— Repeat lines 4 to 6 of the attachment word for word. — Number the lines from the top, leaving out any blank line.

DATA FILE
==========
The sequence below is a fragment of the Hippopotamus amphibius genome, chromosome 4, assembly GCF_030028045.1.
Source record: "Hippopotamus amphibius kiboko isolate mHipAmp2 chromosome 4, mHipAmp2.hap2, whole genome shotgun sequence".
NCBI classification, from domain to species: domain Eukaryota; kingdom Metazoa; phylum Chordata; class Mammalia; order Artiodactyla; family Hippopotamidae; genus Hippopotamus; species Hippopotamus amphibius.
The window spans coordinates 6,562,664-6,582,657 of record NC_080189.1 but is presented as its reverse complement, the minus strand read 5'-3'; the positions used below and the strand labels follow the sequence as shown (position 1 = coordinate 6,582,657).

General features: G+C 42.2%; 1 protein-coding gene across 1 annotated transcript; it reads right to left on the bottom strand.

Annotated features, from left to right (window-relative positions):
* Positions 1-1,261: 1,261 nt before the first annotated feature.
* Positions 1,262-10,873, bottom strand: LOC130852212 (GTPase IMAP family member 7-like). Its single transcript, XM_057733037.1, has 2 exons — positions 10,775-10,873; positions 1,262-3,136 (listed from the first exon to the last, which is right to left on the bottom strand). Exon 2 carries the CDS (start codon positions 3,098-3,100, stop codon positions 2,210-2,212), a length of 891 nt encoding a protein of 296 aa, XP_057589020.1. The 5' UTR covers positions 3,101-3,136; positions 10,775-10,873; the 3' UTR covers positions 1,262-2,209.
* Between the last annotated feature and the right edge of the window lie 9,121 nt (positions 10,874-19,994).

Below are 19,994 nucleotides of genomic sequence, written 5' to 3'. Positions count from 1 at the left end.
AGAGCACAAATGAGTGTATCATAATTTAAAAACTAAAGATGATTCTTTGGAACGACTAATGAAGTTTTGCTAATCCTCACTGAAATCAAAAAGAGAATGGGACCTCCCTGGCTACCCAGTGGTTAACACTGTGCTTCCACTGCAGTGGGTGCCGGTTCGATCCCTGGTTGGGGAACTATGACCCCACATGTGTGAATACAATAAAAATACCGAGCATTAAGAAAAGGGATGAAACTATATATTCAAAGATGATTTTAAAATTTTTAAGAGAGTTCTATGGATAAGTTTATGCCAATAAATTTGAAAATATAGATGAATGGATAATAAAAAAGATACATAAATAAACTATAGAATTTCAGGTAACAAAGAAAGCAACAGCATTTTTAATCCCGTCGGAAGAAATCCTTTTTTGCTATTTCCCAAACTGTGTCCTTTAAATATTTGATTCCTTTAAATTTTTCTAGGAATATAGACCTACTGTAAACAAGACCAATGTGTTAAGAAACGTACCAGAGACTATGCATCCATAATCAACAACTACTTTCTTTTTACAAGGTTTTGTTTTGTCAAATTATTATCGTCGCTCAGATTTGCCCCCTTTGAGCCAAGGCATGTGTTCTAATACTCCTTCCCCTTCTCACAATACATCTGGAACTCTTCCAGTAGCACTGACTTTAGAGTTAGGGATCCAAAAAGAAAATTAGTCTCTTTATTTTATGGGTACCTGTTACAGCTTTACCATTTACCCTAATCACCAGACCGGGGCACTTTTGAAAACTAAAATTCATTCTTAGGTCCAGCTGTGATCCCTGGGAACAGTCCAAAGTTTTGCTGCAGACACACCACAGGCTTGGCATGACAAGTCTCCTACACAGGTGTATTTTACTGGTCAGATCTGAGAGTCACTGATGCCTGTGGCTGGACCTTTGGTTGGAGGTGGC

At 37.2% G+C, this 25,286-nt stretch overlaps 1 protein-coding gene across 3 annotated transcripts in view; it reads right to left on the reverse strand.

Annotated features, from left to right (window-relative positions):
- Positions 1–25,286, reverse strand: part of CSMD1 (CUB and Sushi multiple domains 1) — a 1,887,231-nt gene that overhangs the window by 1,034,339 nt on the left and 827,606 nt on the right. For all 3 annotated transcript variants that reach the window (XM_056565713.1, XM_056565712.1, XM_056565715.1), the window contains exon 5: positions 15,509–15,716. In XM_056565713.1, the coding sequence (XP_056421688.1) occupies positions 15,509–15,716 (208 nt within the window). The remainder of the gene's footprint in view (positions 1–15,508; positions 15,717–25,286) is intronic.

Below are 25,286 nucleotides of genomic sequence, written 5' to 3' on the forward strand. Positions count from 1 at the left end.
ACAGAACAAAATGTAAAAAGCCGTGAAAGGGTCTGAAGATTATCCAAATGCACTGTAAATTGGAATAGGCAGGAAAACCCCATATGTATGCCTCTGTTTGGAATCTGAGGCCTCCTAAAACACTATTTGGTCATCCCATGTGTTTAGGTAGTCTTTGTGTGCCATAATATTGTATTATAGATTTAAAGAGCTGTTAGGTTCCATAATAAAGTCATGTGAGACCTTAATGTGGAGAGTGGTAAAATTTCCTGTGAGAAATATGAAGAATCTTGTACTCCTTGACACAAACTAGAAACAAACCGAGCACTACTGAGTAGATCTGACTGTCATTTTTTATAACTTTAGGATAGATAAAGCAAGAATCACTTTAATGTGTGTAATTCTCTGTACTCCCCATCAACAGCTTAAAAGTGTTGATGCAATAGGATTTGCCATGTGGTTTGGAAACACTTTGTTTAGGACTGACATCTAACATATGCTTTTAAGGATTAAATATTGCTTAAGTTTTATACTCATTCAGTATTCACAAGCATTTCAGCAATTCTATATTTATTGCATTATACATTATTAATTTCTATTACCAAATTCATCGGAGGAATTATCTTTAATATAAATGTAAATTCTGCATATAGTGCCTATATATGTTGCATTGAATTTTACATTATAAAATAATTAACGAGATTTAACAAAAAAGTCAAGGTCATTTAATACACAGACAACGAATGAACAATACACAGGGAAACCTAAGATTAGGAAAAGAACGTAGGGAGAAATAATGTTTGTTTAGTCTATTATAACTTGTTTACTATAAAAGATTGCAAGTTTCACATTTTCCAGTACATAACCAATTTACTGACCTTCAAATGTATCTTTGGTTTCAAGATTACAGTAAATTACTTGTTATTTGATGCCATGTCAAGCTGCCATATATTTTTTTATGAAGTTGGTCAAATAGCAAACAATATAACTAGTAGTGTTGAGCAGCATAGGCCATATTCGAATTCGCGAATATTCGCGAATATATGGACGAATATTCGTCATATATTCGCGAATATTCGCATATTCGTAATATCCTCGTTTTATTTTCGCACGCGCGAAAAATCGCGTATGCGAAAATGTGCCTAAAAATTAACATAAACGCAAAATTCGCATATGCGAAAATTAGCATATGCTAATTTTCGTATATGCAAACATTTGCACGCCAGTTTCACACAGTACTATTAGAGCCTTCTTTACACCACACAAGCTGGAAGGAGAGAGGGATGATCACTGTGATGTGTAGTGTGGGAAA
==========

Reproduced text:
The window spans coordinates 6,562,664-6,582,657 of record NC_080189.1 but is presented as its reverse complement, the minus strand read 5'-3'; the positions used below and the strand labels follow the sequence as shown (position 1 = coordinate 6,582,657).

General features: G+C 42.2%; 1 protein-coding gene across 1 annotated transcript; it reads right to left on the bottom strand.

Annotated features, from left to right (window-relative positions):